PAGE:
Picture of neon light reading 'Open'

Discover open research at Strathprints as part of International Open Access Week!

23-29 October 2017 is International Open Access Week. The Strathprints institutional repository is a digital archive of Open Access research outputs, all produced by University of Strathclyde researchers.

Explore recent world leading Open Access research content this Open Access Week from across Strathclyde's many research active faculties: Engineering, Science, Humanities, Arts & Social Sciences and Strathclyde Business School.

Explore all Strathclyde Open Access research outputs...

Dynamics of nanoscale droplets on moving surfaces

Ritos, Konstantinos and Dongari, Nishanth and Borg, Matthew K. and Zhang, Yonghao and Reese, Jason M. (2013) Dynamics of nanoscale droplets on moving surfaces. Langmuir, 29 (23). pp. 6936-6943. ISSN 0743-7463

[img]
Preview
Text (Ritos-etal-L2013-Dynamics-of-nanoscale-droplets-on-moving-surfaces)
Ritos_etal_L2013_Dynamics_of_nanoscale_droplets_on_moving_surfaces.pdf - Final Published Version
License: Creative Commons Attribution 4.0 logo

Download (2MB) | Preview

Abstract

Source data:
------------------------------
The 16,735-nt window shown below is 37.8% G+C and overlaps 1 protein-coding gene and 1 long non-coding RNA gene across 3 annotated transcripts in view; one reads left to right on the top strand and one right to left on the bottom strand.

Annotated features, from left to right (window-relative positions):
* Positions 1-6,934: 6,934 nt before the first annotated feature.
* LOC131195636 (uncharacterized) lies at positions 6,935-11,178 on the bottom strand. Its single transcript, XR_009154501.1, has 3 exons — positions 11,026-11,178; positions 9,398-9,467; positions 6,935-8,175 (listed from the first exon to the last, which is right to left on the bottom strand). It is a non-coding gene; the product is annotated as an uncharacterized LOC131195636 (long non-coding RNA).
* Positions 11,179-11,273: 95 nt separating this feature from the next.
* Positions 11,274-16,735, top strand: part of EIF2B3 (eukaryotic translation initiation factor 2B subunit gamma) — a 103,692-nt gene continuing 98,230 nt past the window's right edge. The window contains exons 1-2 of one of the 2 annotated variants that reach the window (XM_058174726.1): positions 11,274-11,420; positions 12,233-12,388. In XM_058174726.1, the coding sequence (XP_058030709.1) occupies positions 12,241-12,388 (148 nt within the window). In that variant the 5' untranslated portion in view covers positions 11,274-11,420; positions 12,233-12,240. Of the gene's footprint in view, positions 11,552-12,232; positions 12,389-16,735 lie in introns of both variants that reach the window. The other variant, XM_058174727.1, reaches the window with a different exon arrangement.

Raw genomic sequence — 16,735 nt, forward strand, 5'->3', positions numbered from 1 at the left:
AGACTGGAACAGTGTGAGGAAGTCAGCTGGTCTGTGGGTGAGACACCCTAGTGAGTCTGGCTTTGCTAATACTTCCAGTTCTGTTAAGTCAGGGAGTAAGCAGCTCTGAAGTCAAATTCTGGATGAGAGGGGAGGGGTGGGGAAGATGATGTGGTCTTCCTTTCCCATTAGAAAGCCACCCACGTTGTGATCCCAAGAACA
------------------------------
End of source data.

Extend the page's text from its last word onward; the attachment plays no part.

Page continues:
We use molecular dynamics (MD) simulations to investigate the dynamic wetting of nanoscale water droplets on moving surfaces. The density and hydrogen bonding profiles along the direction normal to the surface are reported, and the width of the water depletion layer is evaluated first for droplets on three different static surfaces: silicon, graphite, and a fictitious superhydrophobic surface. The advancing and receding contact angles, and contact angle hysteresis, are then measured as a function of capillary number on smooth moving silicon and graphite surfaces. Our results for the silicon surface show that molecular displacements at the contact line are influenced greatly by interactions with the solid surface and partly by viscous dissipation effects induced through the movement of the surface. For the graphite surface, however, both the advancing and receding contact angles values are close to the static contact angle value and are independent of the capillary number; i.e., viscous dissipation effects are negligible. This finding is in contrast with the wetting dynamics of macroscale water droplets, which show significant dependence on the capillary number.